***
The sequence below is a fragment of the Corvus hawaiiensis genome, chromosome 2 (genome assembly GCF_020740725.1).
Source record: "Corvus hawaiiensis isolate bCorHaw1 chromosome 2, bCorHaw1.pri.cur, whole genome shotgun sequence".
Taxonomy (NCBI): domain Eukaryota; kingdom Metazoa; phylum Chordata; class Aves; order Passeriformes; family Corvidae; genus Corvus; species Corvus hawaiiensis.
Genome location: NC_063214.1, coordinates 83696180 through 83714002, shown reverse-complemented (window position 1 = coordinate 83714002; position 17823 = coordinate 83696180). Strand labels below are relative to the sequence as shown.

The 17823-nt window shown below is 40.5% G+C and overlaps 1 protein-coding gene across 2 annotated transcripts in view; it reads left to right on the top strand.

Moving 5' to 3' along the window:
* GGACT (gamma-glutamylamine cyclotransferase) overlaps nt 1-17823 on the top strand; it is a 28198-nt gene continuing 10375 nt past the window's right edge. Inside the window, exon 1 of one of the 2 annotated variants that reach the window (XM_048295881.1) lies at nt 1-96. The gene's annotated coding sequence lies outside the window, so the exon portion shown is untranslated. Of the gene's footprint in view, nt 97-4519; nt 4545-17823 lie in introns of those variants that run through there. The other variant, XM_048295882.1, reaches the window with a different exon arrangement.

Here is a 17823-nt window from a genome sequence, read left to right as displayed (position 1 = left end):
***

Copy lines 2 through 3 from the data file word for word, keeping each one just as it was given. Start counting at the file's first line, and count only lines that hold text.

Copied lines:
Source record: "Corvus hawaiiensis isolate bCorHaw1 chromosome 2, bCorHaw1.pri.cur, whole genome shotgun sequence".
Taxonomy (NCBI): domain Eukaryota; kingdom Metazoa; phylum Chordata; class Aves; order Passeriformes; family Corvidae; genus Corvus; species Corvus hawaiiensis.